Perception is what we process through the five senses or how we interpret these sensations through intuition. Given that there are different ways of processing a situation, there is tremendous latitude in what we perceive. There are general laws of perception, but individuals create their own spin in a given situation. Cognitive restructuring makes us acutely aware of the role of our perceptions in determining our behavior. By modifying our perceptions, we alter our emotional state and our reactive behavior.
Feelings—pain, pleasure, hate, love, disdain, grief, hope, joy, disgust, and so on—are our evaluative reactions to a situation. Our emotional state is critically linked to our immediate perceptions. For example, love can change our perception of another's thoughtless action into acceptance, or hate can intensify our perception of the same act into a deliberate affront or worse. Assumptions, perceptions, and feelings interact, each influencing the other. Deeply rooted assumptions can distort our perceptions such that they reinforce the old assumptions. By opening up our perceptual field with “floodlight” vision rather than “spotlight” vision, we have the opportunity to alter these assumptions. The emotional tone can reinforce or alter either assumptions or perceptions. Assumptions can set the stage for a positive or a negative emotional state. A current perception that triggers a previous negative or positive image can affect our emotional state.
Practitioners in the field of cognitive restructuring have identified three core activities that are necessary to bring about behavioral change:
1. Identification of the thoughts, beliefs, and values that cause negative affect and behavior. This is a systematic attempt to bring to the surface automatic, and sometimes dangerous, thoughts so that we can recognize them.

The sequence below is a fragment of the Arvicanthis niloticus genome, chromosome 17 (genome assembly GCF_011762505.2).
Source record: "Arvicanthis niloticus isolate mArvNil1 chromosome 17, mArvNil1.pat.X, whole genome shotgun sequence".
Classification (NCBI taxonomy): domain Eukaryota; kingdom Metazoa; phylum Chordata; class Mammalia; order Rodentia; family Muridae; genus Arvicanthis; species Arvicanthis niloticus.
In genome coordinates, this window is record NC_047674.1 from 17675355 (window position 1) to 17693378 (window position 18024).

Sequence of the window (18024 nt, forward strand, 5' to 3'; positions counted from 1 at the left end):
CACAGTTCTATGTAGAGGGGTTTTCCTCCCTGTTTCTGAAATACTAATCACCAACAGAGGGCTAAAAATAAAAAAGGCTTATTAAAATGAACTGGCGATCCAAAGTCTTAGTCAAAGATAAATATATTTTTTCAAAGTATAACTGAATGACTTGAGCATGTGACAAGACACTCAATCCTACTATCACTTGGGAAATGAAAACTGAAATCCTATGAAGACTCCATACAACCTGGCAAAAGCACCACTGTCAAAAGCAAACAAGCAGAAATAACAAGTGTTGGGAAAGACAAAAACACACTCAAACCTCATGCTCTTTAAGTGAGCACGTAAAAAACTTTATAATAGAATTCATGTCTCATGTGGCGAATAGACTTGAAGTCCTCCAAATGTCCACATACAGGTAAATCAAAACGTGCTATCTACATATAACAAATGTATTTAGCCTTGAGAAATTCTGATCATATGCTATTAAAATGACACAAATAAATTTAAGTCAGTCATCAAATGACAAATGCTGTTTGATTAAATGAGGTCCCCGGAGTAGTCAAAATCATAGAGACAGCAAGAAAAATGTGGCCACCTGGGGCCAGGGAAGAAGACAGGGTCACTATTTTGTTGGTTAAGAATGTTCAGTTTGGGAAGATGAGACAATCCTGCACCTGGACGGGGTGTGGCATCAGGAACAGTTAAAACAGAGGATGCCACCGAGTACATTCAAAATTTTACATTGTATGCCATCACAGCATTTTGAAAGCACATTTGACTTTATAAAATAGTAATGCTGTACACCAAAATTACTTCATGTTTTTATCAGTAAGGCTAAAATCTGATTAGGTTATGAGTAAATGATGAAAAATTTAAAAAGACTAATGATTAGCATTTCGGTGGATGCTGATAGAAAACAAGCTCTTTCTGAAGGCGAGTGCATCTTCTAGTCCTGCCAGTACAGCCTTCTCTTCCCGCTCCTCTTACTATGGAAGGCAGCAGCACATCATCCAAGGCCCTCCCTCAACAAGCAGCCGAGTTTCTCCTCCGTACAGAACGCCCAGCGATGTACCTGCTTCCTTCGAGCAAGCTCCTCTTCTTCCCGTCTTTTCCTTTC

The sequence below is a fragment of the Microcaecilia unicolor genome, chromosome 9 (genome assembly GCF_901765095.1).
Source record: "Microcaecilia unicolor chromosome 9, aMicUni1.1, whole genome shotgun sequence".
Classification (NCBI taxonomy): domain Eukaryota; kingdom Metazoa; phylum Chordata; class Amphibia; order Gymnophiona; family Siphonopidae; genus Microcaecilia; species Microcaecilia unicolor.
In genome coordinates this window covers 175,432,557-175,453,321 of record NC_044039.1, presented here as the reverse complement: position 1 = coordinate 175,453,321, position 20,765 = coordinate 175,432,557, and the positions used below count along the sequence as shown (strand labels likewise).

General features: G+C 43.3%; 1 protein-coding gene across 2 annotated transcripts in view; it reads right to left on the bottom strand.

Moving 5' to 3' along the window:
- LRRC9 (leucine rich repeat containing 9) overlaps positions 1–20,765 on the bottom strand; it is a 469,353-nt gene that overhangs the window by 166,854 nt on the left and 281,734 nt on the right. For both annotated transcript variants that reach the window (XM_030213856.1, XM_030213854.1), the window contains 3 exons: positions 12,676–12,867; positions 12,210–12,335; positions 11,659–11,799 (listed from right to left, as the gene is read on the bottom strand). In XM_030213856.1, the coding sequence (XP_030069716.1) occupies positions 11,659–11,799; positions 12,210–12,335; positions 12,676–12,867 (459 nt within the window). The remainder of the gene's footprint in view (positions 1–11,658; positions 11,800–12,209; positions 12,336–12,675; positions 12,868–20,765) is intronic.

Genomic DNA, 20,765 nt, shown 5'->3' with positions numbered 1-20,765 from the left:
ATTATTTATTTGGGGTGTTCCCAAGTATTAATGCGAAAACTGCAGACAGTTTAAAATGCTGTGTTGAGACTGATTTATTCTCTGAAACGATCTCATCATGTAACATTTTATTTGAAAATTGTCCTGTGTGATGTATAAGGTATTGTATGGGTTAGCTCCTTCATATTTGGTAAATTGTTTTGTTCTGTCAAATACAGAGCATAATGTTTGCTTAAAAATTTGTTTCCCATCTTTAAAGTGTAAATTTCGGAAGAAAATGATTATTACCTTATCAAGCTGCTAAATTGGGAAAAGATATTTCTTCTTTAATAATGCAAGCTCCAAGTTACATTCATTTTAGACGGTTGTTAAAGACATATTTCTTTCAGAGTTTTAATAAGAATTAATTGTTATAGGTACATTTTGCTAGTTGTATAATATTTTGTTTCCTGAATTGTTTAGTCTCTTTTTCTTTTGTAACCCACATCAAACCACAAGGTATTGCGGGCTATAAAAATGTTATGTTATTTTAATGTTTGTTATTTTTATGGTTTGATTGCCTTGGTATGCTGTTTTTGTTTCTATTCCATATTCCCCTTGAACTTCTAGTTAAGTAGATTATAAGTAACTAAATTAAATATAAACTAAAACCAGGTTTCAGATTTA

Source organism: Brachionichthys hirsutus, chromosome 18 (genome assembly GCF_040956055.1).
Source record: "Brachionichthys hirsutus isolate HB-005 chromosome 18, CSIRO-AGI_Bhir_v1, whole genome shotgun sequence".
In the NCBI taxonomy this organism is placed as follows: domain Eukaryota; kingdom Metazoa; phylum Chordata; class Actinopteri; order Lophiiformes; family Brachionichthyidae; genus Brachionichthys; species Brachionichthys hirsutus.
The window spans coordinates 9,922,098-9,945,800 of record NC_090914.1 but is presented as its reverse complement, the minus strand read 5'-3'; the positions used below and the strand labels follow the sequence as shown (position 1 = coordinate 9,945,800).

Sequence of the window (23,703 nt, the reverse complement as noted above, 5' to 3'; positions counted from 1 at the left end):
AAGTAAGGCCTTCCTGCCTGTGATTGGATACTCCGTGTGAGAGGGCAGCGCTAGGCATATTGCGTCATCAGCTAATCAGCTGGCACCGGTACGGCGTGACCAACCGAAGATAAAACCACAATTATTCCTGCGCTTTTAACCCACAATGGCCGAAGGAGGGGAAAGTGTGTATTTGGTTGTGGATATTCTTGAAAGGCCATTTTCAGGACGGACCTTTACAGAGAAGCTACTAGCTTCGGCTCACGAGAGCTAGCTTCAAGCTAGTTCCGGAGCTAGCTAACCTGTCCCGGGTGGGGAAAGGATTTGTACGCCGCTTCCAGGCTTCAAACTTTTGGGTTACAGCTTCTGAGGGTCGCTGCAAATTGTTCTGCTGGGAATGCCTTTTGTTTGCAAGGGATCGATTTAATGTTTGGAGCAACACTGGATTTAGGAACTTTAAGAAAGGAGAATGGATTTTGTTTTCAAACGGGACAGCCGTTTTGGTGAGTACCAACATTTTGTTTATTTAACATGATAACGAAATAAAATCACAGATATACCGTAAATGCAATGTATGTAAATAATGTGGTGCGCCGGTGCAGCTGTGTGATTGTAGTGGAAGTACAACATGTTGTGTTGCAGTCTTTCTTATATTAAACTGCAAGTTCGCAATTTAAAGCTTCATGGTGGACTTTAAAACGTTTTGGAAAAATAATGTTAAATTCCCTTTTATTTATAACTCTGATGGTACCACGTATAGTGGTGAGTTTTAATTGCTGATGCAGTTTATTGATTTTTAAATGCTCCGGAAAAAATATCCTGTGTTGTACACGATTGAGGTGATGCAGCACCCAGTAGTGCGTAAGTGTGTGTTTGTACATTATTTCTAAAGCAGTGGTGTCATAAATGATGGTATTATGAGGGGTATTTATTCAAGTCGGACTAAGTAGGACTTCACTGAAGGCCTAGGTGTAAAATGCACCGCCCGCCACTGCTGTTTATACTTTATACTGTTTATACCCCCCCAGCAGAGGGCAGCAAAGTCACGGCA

2. Evaluation of these thoughts, beliefs, and values in an attempt to judge their validity.
3. Shifting of any irrational or untenable beliefs to a more rational basis. The anxiety level is reduced by repeated attempts at mastering the irrational belief.
Cognitive restructuring takes into account self-talk, all our internal scripts, of a positive or a negative nature, that promote or deter our purpose. We all talk to ourselves. In this ongoing process, we may build up scripts that are so negative that they interfere with our well-being and performance.
In order to diagnose your self-talk, take into consideration the following particulars:
  • Self-concept: the degree of your self-worth and any corresponding negative thoughts about the outcome
  • Self-instructions: corrective scripts that promote new behavior
  • Self-reinforcement: changes of approach, even in moderate degrees, that you reinforce with positive self-talk
Cognitive restructuring can be used to modify most elements of management style. It can be directed at these elements:
  • Modifying psychological type for a given situation
  • Strengthening and changing motive patterns
  • Developing positive power and influencing skills
  • Overcoming barriers to effective conflict resolution
  • Managing stress
  • Coping with organizational culture

How We Know What We Know